Parenting styles have been described as the collection of parents’ behaviors which create an atmosphere of parent-child interaction across situation (Mize and Petit, 1997). Darling and Steinberg (1993) defined parenting style as “a constellation of attitudes toward the child that are communicated to the child and that, taken together, create an emotional climate in which the parents’ behaviors have expressed.” Despite these challenges, researchers have uncovered convincing links between parenting styles and the effects these styles have on children. There are different styles of parenting: authoritative, authoritarian and permissive.
Parents who use an authoritarian style are often very demanding, rigid, and punitive. They expect absolute obedience from their children and often use forceful measures to control their behavior. Verbal give-and-take is rare because the child is expected to accept parental authority without question "You'll do it because I said so".
Authoritarian parents typically show their children little warmth and support. The parents may be experiencing stress due to low income, parental conflict, or substance abuse. In addition, psychological factors such as depression increase the likelihood of punitive patenting styles. Children from these homes are often irritable, belligerent, and hyperactive (Bluestone and Tamis-LeMonda, 1999; Gaertner et al., 2007; Meteyer and Perry-Jenkins, 2009).
Another study suggests that authoritarian patenting styles can lead to children becoming overweight: Strict mothers who commanded their children to "Clean your plate or else!" were five times more likely than now flexible patents top have children who were overweight by the time the children entered the first grade (Rhee et al., 2006).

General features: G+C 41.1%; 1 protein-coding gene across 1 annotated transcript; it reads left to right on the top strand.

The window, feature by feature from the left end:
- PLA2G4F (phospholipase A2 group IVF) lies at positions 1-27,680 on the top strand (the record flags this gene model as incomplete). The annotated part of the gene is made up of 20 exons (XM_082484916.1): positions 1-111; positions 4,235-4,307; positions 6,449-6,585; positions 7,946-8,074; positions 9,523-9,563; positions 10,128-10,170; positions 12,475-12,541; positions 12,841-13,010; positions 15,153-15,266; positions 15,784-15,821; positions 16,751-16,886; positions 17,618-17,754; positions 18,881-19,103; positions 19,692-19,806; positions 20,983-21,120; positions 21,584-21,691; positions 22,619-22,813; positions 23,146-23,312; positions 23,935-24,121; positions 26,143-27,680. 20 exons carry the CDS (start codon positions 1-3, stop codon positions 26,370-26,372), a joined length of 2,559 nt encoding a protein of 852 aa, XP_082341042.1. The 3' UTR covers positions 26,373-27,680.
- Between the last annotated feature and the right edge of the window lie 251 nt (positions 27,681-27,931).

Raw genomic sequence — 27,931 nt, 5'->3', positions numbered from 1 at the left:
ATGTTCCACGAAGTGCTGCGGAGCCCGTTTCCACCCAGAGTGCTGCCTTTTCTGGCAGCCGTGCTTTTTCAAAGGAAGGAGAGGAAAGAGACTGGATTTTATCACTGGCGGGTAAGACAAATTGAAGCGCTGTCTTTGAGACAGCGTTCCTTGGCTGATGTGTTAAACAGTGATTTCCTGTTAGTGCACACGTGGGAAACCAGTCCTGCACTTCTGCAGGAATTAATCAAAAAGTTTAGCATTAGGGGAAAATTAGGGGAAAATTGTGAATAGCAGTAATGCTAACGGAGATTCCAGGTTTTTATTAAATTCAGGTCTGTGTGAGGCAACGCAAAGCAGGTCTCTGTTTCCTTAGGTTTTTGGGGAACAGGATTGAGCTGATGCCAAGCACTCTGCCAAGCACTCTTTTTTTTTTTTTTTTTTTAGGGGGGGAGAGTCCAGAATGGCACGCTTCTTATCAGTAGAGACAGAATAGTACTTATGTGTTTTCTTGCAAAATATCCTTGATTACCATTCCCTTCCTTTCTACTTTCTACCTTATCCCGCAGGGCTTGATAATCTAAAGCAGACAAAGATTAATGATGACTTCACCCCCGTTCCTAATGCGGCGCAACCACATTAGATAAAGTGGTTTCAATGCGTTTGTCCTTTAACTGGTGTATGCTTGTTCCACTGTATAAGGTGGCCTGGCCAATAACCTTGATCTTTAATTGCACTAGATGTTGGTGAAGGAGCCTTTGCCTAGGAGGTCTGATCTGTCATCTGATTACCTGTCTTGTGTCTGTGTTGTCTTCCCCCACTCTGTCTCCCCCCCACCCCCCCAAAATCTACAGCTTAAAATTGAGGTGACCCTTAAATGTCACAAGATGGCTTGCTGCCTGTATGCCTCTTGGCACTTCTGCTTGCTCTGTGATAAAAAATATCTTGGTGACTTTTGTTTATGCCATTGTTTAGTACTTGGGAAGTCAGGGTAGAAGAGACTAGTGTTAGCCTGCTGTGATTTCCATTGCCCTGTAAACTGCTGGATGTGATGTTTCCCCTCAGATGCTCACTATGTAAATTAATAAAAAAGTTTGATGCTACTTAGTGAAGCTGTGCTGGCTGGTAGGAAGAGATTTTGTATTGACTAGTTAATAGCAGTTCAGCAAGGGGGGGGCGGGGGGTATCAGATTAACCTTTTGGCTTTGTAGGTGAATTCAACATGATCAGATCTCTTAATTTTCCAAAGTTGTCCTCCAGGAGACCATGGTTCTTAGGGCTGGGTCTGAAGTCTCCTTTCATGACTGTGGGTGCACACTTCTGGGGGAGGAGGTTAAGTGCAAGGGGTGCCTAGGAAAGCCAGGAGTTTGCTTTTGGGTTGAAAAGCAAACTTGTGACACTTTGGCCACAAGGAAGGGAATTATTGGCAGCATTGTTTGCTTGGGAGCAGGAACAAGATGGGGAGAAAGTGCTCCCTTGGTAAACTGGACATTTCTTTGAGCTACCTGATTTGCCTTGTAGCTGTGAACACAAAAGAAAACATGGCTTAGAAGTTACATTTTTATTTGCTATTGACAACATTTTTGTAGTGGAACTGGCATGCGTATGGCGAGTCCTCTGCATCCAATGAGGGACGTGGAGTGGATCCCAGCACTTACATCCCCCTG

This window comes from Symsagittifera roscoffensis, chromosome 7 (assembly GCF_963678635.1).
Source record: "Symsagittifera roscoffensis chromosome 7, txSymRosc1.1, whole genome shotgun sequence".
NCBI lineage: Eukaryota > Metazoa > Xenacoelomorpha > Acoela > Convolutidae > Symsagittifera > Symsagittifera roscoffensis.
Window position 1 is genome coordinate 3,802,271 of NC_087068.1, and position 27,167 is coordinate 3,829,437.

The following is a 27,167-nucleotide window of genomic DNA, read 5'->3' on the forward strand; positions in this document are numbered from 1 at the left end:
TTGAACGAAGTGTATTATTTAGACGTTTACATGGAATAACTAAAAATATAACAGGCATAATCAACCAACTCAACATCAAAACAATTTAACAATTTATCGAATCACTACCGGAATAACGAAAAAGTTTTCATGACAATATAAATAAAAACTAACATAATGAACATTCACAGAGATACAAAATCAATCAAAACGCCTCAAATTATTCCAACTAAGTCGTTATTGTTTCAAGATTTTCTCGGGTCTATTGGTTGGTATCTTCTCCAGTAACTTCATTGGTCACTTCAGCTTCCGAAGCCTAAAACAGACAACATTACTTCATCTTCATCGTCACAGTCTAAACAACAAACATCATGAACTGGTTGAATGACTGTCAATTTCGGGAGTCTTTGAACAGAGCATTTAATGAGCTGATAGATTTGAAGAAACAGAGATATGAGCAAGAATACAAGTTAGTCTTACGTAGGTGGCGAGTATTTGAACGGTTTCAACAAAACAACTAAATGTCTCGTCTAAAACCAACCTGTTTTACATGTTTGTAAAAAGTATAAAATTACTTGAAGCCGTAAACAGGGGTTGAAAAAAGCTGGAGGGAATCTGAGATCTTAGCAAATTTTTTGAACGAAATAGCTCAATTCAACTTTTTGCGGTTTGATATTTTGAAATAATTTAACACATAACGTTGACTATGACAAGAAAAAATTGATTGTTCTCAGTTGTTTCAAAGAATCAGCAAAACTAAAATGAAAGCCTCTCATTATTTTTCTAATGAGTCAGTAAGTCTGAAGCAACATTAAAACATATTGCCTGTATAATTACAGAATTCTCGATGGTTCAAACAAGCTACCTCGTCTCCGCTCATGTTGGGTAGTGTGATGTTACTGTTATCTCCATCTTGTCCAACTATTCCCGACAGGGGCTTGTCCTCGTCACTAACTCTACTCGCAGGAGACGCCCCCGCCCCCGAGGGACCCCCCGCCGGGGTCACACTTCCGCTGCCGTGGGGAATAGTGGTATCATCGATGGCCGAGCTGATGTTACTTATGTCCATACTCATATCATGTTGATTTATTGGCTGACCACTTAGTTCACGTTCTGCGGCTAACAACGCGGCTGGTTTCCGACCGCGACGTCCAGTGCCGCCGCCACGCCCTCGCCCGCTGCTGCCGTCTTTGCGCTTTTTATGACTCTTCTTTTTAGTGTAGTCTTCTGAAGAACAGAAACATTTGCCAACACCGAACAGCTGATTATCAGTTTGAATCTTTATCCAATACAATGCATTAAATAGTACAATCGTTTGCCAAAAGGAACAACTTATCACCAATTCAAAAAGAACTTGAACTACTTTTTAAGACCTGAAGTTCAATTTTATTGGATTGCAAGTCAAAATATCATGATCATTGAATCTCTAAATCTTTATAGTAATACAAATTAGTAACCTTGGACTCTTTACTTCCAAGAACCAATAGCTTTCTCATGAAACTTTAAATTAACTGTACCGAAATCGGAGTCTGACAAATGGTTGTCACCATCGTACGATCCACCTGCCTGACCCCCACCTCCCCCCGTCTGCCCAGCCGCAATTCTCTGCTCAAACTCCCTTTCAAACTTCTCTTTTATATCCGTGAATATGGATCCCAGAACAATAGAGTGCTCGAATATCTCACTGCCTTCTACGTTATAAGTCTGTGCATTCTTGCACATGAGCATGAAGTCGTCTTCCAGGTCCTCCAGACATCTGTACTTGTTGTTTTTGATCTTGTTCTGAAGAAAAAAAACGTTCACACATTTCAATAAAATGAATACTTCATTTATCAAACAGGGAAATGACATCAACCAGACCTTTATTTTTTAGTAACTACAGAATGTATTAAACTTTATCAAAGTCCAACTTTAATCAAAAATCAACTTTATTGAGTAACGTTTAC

Authoritarian parents are sometimes very close with their children. They let the child do as they please as long as it’s acceptable for the parent. Growing up with authoritarian are the luck children because they get to talk with their parents openly and let the parents have an understanding about any situations. Now unlike permissive parents, authoritarian parents disciple the children when they get out of line or when the child steps out of place. A total of 872 children, 11.1% overweight and 82.8% white, were included in the analysis. Children of authoritarian mothers had an increased risk of being overweight, compared with children of authoritative mothers Children of permissive and neglectful mothers were twice as likely to be overweight, compared with children of authoritative mothers. Of the covariates, only income/needs ratio was significant and did not alter the relationship between parenting style and overweight risk.
Patents who use the authoritative style are demanding. They impose rules and standards of behavior, but they are also responsive and supportive. These patents encourage autonomy and self-reliance and tend to use positive reinforcement rather than harsh punishment.